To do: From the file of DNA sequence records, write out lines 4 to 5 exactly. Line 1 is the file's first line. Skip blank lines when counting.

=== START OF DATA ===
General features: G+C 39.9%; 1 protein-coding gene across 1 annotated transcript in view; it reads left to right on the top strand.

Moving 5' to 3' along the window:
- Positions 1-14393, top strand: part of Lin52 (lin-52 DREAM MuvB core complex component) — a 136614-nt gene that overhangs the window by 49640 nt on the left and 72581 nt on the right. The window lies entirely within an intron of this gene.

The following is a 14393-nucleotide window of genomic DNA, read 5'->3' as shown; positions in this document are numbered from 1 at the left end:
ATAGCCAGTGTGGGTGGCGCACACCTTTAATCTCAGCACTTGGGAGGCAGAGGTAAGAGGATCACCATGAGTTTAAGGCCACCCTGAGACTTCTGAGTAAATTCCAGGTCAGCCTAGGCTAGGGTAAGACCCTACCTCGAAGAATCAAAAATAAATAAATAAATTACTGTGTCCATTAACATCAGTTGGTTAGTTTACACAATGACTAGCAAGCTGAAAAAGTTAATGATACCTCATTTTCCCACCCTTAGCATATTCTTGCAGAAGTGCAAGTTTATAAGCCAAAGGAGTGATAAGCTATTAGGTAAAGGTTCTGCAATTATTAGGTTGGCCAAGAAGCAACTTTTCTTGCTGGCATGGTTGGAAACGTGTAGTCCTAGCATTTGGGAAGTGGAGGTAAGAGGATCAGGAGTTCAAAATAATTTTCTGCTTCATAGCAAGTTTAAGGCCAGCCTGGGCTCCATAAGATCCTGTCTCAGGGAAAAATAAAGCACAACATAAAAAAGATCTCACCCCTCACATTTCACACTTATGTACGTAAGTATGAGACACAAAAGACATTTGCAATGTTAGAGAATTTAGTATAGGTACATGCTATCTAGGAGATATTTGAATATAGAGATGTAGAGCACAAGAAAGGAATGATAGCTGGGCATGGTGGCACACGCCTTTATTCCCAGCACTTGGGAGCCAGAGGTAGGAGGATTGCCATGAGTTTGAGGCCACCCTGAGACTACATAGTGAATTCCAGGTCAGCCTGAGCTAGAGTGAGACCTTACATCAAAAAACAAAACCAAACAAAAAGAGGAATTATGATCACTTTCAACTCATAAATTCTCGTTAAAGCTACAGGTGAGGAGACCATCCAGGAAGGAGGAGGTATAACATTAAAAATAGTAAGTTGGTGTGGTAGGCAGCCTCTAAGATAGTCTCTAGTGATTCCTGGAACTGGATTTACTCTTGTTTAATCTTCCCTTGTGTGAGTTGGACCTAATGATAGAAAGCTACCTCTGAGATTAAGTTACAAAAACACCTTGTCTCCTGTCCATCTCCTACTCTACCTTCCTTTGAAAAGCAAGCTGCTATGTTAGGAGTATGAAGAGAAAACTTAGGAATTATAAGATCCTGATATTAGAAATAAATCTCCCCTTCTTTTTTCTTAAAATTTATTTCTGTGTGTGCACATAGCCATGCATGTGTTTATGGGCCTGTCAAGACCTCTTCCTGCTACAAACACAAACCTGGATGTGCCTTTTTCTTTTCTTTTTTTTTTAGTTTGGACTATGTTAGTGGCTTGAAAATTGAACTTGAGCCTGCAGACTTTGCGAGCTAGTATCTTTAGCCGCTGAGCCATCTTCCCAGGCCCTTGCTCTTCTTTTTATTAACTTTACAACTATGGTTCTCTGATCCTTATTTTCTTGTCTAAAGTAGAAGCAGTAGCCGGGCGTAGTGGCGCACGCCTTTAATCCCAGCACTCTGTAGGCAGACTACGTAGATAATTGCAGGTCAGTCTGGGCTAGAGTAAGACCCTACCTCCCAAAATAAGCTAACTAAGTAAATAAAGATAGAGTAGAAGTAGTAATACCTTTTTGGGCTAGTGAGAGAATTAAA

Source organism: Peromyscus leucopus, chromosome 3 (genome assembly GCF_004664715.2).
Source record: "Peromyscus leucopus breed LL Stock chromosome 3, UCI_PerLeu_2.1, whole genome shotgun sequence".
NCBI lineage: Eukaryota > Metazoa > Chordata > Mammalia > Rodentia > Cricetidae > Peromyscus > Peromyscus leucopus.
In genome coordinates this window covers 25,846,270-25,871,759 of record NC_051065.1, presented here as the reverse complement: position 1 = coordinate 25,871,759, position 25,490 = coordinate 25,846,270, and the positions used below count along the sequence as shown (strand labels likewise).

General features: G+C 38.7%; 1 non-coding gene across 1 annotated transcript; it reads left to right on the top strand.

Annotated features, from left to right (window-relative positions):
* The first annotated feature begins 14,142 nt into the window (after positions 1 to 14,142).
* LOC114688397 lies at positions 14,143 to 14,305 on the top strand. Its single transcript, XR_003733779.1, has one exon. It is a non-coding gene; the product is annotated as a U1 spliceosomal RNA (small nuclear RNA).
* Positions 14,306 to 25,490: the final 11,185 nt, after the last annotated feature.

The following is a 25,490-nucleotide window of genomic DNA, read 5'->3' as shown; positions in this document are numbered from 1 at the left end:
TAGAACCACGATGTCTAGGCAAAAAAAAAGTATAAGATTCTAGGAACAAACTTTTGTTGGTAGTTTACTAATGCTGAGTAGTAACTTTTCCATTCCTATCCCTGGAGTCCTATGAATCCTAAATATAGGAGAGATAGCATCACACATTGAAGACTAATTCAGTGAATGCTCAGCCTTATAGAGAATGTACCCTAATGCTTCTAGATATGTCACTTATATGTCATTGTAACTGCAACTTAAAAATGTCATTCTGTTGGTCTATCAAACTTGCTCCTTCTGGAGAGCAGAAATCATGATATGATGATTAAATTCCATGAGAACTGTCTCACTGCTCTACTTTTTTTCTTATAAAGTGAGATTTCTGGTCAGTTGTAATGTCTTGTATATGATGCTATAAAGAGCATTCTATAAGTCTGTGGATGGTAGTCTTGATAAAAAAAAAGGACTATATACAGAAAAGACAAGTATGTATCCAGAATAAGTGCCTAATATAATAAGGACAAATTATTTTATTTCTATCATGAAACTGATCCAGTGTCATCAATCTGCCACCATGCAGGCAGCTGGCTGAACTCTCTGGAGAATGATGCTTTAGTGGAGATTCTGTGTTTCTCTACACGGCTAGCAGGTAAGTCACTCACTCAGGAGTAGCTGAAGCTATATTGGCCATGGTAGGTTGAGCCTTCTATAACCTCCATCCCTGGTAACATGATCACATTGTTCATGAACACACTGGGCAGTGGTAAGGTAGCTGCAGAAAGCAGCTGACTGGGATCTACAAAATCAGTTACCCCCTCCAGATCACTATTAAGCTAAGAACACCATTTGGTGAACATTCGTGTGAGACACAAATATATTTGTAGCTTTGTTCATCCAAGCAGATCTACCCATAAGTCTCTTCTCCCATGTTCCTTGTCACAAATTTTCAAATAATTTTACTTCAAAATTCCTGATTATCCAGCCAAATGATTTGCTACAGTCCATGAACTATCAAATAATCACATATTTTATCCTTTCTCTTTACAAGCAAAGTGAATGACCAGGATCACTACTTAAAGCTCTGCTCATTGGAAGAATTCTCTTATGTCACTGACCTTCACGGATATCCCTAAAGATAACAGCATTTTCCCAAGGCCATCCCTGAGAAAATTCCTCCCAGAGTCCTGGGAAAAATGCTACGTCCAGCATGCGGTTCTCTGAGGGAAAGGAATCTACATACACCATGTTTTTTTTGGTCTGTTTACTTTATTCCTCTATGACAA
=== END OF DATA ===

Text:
The following is a 14393-nucleotide window of genomic DNA, read 5'->3' as shown; positions in this document are numbered from 1 at the left end:
ATAGCCAGTGTGGGTGGCGCACACCTTTAATCTCAGCACTTGGGAGGCAGAGGTAAGAGGATCACCATGAGTTTAAGGCCACCCTGAGACTTCTGAGTAAATTCCAGGTCAGCCTAGGCTAGGGTAAGACCCTACCTCGAAGAATCAAAAATAAATAAATAAATTACTGTGTCCATTAACATCAGTTGGTTAGTTTACACAATGACTAGCAAGCTGAAAAAGTTAATGATACCTCATTTTCCCACCCTTAGCATATTCTTGCAGAAGTGCAAGTTTATAAGCCAAAGGAGTGATAAGCTATTAGGTAAAGGTTCTGCAATTATTAGGTTGGCCAAGAAGCAACTTTTCTTGCTGGCATGGTTGGAAACGTGTAGTCCTAGCATTTGGGAAGTGGAGGTAAGAGGATCAGGAGTTCAAAATAATTTTCTGCTTCATAGCAAGTTTAAGGCCAGCCTGGGCTCCATAAGATCCTGTCTCAGGGAAAAATAAAGCACAACATAAAAAAGATCTCACCCCTCACATTTCACACTTATGTACGTAAGTATGAGACACAAAAGACATTTGCAATGTTAGAGAATTTAGTATAGGTACATGCTATCTAGGAGATATTTGAATATAGAGATGTAGAGCACAAGAAAGGAATGATAGCTGGGCATGGTGGCACACGCCTTTATTCCCAGCACTTGGGAGCCAGAGGTAGGAGGATTGCCATGAGTTTGAGGCCACCCTGAGACTACATAGTGAATTCCAGGTCAGCCTGAGCTAGAGTGAGACCTTACATCAAAAAACAAAACCAAACAAAAAGAGGAATTATGATCACTTTCAACTCATAAATTCTCGTTAAAGCTACAGGTGAGGAGACCATCCAGGAAGGAGGAGGTATAACATTAAAAATAGTAAGTTGGTGTGGTAGGCAGCCTCTAAGATAGTCTCTAGTGATTCCTGGAACTGGATTTACTCTTGTTTAATCTTCCCTTGTGTGAGTTGGACCTAATGATAGAAAGCTACCTCTGAGATTAAGTTACAAAAACACCTTGTCTCCTGTCCATCTCCTACTCTACCTTCCTTTGAAAAGCAAGCTGCTATGTTAGGAGTATGAAGAGAAAACTTAGGAATTATAAGATCCTGATATTAGAAATAAATCTCCCCTTCTTTTTTCTTAAAATTTATTTCTGTGTGTGCACATAGCCATGCATGTGTTTATGGGCCTGTCAAGACCTCTTCCTGCTACAAACACAAACCTGGATGTGCCTTTTTCTTTTCTTTTTTTTTTAGTTTGGACTATGTTAGTGGCTTGAAAATTGAACTTGAGCCTGCAGACTTTGCGAGCTAGTATCTTTAGCCGCTGAGCCATCTTCCCAGGCCCTTGCTCTTCTTTTTATTAACTTTACAACTATGGTTCTCTGATCCTTATTTTCTTGTCTAAAGTAGAAGCAGTAGCCGGGCGTAGTGGCGCACGCCTTTAATCCCAGCACTCTGTAGGCAGACTACGTAGATAATTGCAGGTCAGTCTGGGCTAGAGTAAGACCCTACCTCCCAAAATAAGCTAACTAAGTAAATAAAGATAGAGTAGAAGTAGTAATACCTTTTTGGGCTAGTGAGAGAATTAAA